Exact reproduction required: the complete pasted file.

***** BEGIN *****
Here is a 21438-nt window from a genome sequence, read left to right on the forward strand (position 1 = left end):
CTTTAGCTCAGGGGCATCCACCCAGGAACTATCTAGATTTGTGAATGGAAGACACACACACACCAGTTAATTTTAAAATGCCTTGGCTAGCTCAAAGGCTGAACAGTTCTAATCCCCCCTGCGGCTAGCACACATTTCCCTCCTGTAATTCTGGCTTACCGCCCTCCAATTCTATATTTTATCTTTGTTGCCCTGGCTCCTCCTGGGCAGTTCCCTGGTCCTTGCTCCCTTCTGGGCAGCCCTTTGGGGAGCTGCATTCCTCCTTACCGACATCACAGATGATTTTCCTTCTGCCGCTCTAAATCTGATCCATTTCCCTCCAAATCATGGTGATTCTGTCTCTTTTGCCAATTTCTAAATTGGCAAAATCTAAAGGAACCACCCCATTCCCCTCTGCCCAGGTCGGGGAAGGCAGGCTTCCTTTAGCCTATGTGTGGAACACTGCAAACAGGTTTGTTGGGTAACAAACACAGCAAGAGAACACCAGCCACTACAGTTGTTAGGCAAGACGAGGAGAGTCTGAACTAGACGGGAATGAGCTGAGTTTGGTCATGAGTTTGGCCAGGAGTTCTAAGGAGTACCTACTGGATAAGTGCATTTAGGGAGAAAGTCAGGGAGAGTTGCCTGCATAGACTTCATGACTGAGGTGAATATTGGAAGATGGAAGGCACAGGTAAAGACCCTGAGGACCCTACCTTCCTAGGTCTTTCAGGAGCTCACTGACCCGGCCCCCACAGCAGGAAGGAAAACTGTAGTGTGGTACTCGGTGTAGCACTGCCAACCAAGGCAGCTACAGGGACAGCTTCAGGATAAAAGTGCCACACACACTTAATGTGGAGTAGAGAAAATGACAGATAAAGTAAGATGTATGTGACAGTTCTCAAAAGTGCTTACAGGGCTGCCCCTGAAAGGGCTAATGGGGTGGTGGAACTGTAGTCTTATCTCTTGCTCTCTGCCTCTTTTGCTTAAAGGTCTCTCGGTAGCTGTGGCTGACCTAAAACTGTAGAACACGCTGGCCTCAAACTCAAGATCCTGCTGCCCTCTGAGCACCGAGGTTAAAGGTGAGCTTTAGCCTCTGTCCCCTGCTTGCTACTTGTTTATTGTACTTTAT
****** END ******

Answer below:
Here is a 21438-nt window from a genome sequence, read left to right on the forward strand (position 1 = left end):
CTTTAGCTCAGGGGCATCCACCCAGGAACTATCTAGATTTGTGAATGGAAGACACACACACACCAGTTAATTTTAAAATGCCTTGGCTAGCTCAAAGGCTGAACAGTTCTAATCCCCCCTGCGGCTAGCACACATTTCCCTCCTGTAATTCTGGCTTACCGCCCTCCAATTCTATATTTTATCTTTGTTGCCCTGGCTCCTCCTGGGCAGTTCCCTGGTCCTTGCTCCCTTCTGGGCAGCCCTTTGGGGAGCTGCATTCCTCCTTACCGACATCACAGATGATTTTCCTTCTGCCGCTCTAAATCTGATCCATTTCCCTCCAAATCATGGTGATTCTGTCTCTTTTGCCAATTTCTAAATTGGCAAAATCTAAAGGAACCACCCCATTCCCCTCTGCCCAGGTCGGGGAAGGCAGGCTTCCTTTAGCCTATGTGTGGAACACTGCAAACAGGTTTGTTGGGTAACAAACACAGCAAGAGAACACCAGCCACTACAGTTGTTAGGCAAGACGAGGAGAGTCTGAACTAGACGGGAATGAGCTGAGTTTGGTCATGAGTTTGGCCAGGAGTTCTAAGGAGTACCTACTGGATAAGTGCATTTAGGGAGAAAGTCAGGGAGAGTTGCCTGCATAGACTTCATGACTGAGGTGAATATTGGAAGATGGAAGGCACAGGTAAAGACCCTGAGGACCCTACCTTCCTAGGTCTTTCAGGAGCTCACTGACCCGGCCCCCACAGCAGGAAGGAAAACTGTAGTGTGGTACTCGGTGTAGCACTGCCAACCAAGGCAGCTACAGGGACAGCTTCAGGATAAAAGTGCCACACACACTTAATGTGGAGTAGAGAAAATGACAGATAAAGTAAGATGTATGTGACAGTTCTCAAAAGTGCTTACAGGGCTGCCCCTGAAAGGGCTAATGGGGTGGTGGAACTGTAGTCTTATCTCTTGCTCTCTGCCTCTTTTGCTTAAAGGTCTCTCGGTAGCTGTGGCTGACCTAAAACTGTAGAACACGCTGGCCTCAAACTCAAGATCCTGCTGCCCTCTGAGCACCGAGGTTAAAGGTGAGCTTTAGCCTCTGTCCCCTGCTTGCTACTTGTTTATTGTACTTTAT